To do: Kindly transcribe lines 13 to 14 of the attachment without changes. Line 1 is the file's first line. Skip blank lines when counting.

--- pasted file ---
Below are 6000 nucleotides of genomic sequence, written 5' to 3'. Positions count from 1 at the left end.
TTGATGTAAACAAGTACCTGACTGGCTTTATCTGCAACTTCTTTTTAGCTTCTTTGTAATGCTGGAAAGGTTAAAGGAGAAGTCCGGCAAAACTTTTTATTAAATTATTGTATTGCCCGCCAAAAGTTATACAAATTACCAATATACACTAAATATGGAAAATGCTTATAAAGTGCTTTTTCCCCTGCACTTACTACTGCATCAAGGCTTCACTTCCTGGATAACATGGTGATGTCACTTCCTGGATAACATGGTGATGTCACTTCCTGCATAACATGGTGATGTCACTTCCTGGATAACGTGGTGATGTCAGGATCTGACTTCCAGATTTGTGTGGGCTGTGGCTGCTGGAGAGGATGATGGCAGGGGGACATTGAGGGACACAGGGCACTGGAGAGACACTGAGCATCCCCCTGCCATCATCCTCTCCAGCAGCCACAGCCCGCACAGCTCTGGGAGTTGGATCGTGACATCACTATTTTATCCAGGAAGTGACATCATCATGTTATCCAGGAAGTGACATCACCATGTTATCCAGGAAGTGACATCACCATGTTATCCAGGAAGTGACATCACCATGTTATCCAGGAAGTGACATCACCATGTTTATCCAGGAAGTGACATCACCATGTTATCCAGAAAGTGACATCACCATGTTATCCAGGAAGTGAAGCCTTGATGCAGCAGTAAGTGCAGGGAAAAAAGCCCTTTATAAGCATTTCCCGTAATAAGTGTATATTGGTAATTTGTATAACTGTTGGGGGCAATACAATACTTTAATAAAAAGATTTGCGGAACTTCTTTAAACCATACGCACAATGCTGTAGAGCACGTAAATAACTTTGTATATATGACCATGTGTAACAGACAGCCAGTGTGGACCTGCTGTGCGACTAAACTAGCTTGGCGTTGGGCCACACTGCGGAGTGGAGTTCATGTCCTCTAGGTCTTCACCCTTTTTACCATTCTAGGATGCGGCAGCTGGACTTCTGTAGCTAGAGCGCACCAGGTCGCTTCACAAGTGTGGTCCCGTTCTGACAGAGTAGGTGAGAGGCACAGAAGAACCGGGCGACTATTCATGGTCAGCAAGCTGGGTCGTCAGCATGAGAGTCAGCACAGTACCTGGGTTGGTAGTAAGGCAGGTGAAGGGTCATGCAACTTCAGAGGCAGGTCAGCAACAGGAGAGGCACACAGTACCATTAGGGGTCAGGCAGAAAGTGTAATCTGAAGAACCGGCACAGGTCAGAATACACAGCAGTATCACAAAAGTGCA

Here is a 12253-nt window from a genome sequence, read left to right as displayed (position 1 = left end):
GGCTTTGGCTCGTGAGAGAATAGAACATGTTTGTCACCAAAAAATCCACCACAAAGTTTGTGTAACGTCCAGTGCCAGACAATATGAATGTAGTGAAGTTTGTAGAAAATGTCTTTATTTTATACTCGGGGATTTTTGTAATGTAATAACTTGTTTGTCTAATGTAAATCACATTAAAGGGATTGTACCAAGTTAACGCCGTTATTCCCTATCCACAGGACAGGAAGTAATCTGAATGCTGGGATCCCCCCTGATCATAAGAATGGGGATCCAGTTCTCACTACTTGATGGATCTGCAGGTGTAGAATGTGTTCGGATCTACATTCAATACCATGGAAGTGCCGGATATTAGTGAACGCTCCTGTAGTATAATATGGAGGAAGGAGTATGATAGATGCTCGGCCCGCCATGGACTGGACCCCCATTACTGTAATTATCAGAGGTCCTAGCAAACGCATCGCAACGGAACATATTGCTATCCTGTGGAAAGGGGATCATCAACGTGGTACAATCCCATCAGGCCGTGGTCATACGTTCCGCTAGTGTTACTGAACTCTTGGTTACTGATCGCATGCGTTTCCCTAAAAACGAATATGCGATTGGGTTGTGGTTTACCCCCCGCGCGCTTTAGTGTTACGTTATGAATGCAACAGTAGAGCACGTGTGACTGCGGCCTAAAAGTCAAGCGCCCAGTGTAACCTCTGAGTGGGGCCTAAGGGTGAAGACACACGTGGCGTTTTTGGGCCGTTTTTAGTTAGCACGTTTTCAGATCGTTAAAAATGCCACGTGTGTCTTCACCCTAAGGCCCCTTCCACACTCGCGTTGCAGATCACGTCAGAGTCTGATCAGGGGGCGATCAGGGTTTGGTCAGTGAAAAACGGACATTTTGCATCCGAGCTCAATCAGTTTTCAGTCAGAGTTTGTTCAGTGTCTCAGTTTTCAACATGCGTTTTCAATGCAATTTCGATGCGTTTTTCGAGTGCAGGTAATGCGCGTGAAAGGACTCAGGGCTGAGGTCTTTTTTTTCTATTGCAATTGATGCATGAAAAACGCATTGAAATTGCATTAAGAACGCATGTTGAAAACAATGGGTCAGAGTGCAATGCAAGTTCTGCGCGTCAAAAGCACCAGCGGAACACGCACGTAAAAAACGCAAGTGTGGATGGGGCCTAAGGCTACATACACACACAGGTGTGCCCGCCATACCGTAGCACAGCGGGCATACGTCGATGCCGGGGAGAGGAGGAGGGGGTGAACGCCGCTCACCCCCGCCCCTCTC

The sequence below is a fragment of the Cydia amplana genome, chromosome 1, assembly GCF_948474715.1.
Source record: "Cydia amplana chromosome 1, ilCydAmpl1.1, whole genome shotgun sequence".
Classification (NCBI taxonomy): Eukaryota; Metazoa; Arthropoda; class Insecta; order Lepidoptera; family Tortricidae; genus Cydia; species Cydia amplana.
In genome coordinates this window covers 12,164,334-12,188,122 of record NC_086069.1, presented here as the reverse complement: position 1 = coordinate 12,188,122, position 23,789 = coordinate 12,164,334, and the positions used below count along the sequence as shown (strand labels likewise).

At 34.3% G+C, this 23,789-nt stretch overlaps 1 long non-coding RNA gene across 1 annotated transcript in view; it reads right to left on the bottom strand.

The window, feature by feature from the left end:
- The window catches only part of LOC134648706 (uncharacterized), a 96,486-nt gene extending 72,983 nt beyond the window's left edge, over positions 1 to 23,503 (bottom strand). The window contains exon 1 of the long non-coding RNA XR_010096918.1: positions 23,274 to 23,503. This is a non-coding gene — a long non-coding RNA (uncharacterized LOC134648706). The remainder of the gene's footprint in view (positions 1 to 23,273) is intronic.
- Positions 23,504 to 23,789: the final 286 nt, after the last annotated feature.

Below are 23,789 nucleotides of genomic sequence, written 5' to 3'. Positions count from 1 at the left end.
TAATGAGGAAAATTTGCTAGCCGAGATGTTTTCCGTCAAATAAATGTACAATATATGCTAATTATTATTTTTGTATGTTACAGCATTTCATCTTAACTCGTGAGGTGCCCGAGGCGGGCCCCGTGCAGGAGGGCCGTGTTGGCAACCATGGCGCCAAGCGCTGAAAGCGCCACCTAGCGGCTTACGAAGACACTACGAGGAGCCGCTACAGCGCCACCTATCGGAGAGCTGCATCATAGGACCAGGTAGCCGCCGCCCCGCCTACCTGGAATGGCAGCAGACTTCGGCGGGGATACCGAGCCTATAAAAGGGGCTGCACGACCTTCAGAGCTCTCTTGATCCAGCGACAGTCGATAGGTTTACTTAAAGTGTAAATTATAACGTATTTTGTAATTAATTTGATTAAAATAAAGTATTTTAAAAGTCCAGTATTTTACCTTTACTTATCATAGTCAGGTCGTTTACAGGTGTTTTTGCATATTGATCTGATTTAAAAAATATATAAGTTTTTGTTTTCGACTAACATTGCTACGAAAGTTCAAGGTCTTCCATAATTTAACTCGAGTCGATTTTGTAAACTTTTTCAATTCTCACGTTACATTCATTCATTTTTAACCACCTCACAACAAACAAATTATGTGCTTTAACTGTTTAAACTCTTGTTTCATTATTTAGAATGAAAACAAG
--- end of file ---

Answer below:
Below are 23,789 nucleotides of genomic sequence, written 5' to 3'. Positions count from 1 at the left end.
TAATGAGGAAAATTTGCTAGCCGAGATGTTTTCCGTCAAATAAATGTACAATATATGCTAATTATTATTTTTGTATGTTACAGCATTTCATCTTAACTCGTGAGGTGCCCGAGGCGGGCCCCGTGCAGGAGGGCCGTGTTGGCAACCATGGCGCCAAGCGCTGAAAGCGCCACCTAGCGGCTTACGAAGACACTACGAGGAGCCGCTACAGCGCCACCTATCGGAGAGCTGCATCATAGGACCAGGTAGCCGCCGCCCCGCCTACCTGGAATGGCAGCAGACTTCGGCGGGGATACCGAGCCTATAAAAGGGGCTGCACGACCTTCAGAGCTCTCTTGATCCAGCGACAGTCGATAGGTTTACTTAAAGTGTAAATTATAACGTATTTTGTAATTAATTTGATTAAAATAAAGTATTTTAAAAGTCCAGTATTTTACCTTTACTTATCATAGTCAGGTCGTTTACAGGTGTTTTTGCATATTGATCTGATTTAAAAAATATATAAGTTTTTGTTTTCGACTAACATTGCTACGAAAGTTCAAGGTCTTCCATAATTTAACTCGAGTCGATTTTGTAAACTTTTTCAATTCTCACGTTACATTCATTCATTTTTAACCACCTCACAACAAACAAATTATGTGCTTTAACTGTTTAAACTCTTGTTTCATTATTTAGAATGAAAACAAG